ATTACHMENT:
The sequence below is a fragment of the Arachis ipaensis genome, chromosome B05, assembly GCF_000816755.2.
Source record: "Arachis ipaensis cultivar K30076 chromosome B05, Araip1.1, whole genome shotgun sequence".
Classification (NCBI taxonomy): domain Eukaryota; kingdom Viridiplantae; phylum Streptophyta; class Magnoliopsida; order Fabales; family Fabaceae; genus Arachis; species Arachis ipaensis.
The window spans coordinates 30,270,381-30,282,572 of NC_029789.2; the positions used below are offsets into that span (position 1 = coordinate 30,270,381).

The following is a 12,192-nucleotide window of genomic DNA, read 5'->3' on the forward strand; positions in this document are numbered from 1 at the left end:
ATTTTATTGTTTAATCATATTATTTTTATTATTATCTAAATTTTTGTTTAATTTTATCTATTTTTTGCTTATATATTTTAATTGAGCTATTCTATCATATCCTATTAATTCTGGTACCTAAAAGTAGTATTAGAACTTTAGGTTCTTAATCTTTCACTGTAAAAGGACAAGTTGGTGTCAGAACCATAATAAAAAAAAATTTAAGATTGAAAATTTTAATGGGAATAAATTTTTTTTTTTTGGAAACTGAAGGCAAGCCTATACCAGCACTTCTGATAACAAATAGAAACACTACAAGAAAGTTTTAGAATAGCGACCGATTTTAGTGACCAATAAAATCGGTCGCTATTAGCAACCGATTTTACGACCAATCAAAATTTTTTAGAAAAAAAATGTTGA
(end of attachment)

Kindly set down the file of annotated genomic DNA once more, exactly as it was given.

The sequence below is a fragment of the Arachis ipaensis genome, chromosome B05, assembly GCF_000816755.2.
Source record: "Arachis ipaensis cultivar K30076 chromosome B05, Araip1.1, whole genome shotgun sequence".
Classification (NCBI taxonomy): domain Eukaryota; kingdom Viridiplantae; phylum Streptophyta; class Magnoliopsida; order Fabales; family Fabaceae; genus Arachis; species Arachis ipaensis.
The window spans coordinates 30,270,381-30,282,572 of NC_029789.2; the positions used below are offsets into that span (position 1 = coordinate 30,270,381).

The following is a 12,192-nucleotide window of genomic DNA, read 5'->3' on the forward strand; positions in this document are numbered from 1 at the left end:
ATTTTATTGTTTAATCATATTATTTTTATTATTATCTAAATTTTTGTTTAATTTTATCTATTTTTTGCTTATATATTTTAATTGAGCTATTCTATCATATCCTATTAATTCTGGTACCTAAAAGTAGTATTAGAACTTTAGGTTCTTAATCTTTCACTGTAAAAGGACAAGTTGGTGTCAGAACCATAATAAAAAAAAATTTAAGATTGAAAATTTTAATGGGAATAAATTTTTTTTTTTTGGAAACTGAAGGCAAGCCTATACCAGCACTTCTGATAACAAATAGAAACACTACAAGAAAGTTTTAGAATAGCGACCGATTTTAGTGACCAATAAAATCGGTCGCTATTAGCAACCGATTTTACGACCAATCAAAATTTTTTAGAAAAAAAATGTTGA